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Best Famous Alden Nowlan Poems


Here is a collection of the all-time best famous Alden Nowlan poems. This is a select list of the best famous Alden Nowlan poetry. Reading, writing, and enjoying famous Alden Nowlan poetry (as well as classical and contemporary poems) is a great past time. These top poems are the best examples of Alden Nowlan poems.

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by Alden Nowlan |

A Mysterious Naked Man

 A mysterious naked man has been reported
on Cranston Avenue. The police are performing
the usual ceremonies with coloured lights and sirens.
Almost everyone is outdoors and strangers are conversing
excitedly
as they do during disasters when their involvement is
peripheral.
'What did he look like? ' the lieutenant is asking.
'I don't know, ' says the witness. 'He was naked.'
There is talk of dogs-this is no ordinary case
of indecent exposure, the man has been seen
a dozen times since the milkman spotted him and now
the sky is turning purple and voices
carry a long way and the children
have gone a little crazy as they often do at dusk
and cars are arriving
from other sections of the city.
And the mysterious naked man
is kneeling behind a garbage can or lying on his belly
in somebody's garden
or maybe even hiding in the branches of a tree,
where the wind from the harbour
whips at his naked body,
and by now he's probably done
whatever it was he wanted to do
and wishes he could go to sleep
or die
or take to the air like Superman.


by Alden Nowlan |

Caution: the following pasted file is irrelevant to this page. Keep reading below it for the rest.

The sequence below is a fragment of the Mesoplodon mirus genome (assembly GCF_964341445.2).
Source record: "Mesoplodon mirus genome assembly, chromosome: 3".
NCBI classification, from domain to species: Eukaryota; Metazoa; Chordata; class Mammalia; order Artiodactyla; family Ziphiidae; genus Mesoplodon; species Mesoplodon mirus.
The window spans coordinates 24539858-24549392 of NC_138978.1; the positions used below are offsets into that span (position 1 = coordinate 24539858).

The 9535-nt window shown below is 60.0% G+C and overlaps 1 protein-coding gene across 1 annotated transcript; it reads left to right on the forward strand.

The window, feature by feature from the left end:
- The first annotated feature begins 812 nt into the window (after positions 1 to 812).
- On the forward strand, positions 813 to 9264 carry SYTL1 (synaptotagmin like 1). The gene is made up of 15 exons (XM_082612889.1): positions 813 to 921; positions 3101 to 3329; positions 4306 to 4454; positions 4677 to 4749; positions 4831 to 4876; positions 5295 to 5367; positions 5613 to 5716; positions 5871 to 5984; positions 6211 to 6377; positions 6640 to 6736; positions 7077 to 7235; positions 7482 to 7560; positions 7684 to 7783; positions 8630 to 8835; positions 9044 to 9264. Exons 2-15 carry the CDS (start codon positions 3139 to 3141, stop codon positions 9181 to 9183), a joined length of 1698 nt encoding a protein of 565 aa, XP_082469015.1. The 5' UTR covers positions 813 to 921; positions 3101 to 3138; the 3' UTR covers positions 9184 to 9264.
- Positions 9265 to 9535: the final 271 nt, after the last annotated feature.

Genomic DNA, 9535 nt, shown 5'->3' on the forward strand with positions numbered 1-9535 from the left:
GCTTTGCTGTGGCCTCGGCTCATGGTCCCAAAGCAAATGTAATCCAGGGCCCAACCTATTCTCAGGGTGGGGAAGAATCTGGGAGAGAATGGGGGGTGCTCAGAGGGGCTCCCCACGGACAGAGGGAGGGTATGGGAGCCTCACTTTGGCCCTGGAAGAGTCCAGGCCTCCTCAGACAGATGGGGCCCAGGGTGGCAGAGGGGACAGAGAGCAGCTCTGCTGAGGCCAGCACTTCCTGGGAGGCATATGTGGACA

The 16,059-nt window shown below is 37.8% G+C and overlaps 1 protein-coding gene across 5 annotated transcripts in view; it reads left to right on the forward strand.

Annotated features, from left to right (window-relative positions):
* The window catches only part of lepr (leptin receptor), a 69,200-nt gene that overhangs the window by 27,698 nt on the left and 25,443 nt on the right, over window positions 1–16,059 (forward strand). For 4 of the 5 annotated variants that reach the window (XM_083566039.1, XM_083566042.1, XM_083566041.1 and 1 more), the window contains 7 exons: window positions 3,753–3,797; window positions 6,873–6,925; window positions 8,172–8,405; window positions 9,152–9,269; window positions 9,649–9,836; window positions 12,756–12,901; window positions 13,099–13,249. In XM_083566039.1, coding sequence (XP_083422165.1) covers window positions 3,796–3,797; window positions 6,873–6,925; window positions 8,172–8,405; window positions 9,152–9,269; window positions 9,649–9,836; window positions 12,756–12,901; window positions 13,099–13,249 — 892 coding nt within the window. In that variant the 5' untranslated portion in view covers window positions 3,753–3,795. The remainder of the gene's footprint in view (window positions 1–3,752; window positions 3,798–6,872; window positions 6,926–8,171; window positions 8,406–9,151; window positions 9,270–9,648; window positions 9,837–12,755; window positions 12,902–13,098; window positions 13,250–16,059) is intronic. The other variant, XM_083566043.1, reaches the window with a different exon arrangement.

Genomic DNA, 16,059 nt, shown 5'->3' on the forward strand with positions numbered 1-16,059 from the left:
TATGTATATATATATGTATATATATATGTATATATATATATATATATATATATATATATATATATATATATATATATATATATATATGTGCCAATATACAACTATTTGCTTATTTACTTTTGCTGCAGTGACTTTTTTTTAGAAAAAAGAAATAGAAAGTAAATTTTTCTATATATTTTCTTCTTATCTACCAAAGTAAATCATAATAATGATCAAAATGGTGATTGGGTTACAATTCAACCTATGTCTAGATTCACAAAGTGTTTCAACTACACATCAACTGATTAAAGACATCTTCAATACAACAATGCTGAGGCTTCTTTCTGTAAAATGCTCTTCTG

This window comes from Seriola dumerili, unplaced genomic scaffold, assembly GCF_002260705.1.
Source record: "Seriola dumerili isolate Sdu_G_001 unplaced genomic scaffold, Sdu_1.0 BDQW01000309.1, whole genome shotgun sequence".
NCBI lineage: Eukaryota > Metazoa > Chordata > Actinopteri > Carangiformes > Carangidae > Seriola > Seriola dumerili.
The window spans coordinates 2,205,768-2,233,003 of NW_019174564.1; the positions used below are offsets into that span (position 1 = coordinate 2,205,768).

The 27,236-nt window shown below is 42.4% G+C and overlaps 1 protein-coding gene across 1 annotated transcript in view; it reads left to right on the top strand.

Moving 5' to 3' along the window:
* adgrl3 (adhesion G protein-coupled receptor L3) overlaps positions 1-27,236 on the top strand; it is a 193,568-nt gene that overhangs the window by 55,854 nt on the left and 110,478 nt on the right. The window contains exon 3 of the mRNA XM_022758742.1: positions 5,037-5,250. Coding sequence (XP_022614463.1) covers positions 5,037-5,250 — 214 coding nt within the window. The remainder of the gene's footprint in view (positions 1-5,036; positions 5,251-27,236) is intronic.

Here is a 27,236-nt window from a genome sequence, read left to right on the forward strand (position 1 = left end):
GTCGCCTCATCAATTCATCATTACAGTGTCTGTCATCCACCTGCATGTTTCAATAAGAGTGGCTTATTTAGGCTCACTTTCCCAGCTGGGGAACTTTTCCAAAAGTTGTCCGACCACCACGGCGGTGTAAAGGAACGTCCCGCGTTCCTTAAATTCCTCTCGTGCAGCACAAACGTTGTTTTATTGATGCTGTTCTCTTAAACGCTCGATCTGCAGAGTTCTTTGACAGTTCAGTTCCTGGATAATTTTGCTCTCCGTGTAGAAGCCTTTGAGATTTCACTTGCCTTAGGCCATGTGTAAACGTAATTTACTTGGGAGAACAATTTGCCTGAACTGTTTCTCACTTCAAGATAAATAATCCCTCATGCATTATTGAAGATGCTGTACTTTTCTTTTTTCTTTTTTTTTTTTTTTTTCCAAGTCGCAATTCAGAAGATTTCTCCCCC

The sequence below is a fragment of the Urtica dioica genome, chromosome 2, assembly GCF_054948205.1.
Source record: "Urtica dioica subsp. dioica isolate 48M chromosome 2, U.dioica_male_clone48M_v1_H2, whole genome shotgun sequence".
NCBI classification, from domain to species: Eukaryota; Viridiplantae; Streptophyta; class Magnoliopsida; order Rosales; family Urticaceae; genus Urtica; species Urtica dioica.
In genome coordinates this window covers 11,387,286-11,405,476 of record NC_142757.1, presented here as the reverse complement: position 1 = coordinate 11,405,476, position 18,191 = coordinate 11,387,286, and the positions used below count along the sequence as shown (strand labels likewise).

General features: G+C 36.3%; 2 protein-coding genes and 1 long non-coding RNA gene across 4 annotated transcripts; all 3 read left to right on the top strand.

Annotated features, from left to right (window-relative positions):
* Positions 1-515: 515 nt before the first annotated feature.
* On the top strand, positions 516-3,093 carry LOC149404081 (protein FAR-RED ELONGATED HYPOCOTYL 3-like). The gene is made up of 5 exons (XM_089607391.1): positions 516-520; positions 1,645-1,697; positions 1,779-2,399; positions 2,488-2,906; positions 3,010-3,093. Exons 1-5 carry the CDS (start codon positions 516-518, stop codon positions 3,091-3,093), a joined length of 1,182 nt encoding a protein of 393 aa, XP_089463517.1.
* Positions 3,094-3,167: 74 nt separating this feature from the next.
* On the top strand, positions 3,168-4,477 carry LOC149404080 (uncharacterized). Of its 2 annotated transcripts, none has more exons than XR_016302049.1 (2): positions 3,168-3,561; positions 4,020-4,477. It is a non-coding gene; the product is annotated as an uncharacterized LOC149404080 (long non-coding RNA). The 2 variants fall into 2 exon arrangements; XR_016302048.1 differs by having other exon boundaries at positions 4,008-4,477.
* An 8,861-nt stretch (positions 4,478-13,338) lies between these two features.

A Certain Kind of Holy Men

 Not every wino is a Holy Man.
Oh, but some of them are.
I love those who've learned
to sit comfortably
for long periods with their hams
pressed against their calves,
outdoors,
with a wall for a back-rest,
contentedly saying nothing.
These move about only when
necessary,
on foot, and almost always
in pairs.
I think of them as oblates.
Christ's blood is in their veins
or they thirst for it.
They have looked into the eyes
of God,
unprotected by smoked glass.


by Alden Nowlan |

The Bull Moose

 Down from the purple mist of trees on the mountain, 
lurching through forests of white spruce and cedar, 
stumbling through tamarack swamps,
came the bull moose
to be stopped at last by a pole-fenced pasture.

Too tired to turn or, perhaps, aware
there was no place left to go, he stood with the cattle.
They, scenting the musk of death, seeing his great head 
like the ritual mask of a blood god, moved to the other end 
of the field, and waited.

The neighbours heard of it, and by afternoon 
cars lined the road. The children teased him
with alder switches and he gazed at them 
like an old, tolerant collie. The woman asked 
if he could have escaped from a Fair.

The oldest man in the parish remembered seeing 
a gelded moose yoked with an ox for plowing.
The young men snickered and tried to pour beer
down his throat, while their girl friends took their pictures.

And the bull moose let them stroke his tick-ravaged flanks, 
let them pry open his jaws with bottles, let a giggling girl
plant a little purple cap 
of thistles on his head.

When the wardens came, everyone agreed it was a shame 
to shoot anything so shaggy and cuddlesome.
He looked like the kind of pet
women put to bed with their sons.

So they held their fire. But just as the sun dropped in the river 
the bull moose gathered his strength 
like a scaffolded king, straightened and lifted his horns 
so that even the wardens backed away as they raised their rifles. 

When he roared, people ran to their cars. All the young men 
leaned on their automobile horns as he toppled.


by Alden Nowlan |

The Masks of Love

 I come in from a walk
With you
And they ask me
If it is raining.

I didn’t notice
But I’ll have to give them
The right answer
Or they’ll think I’m crazy.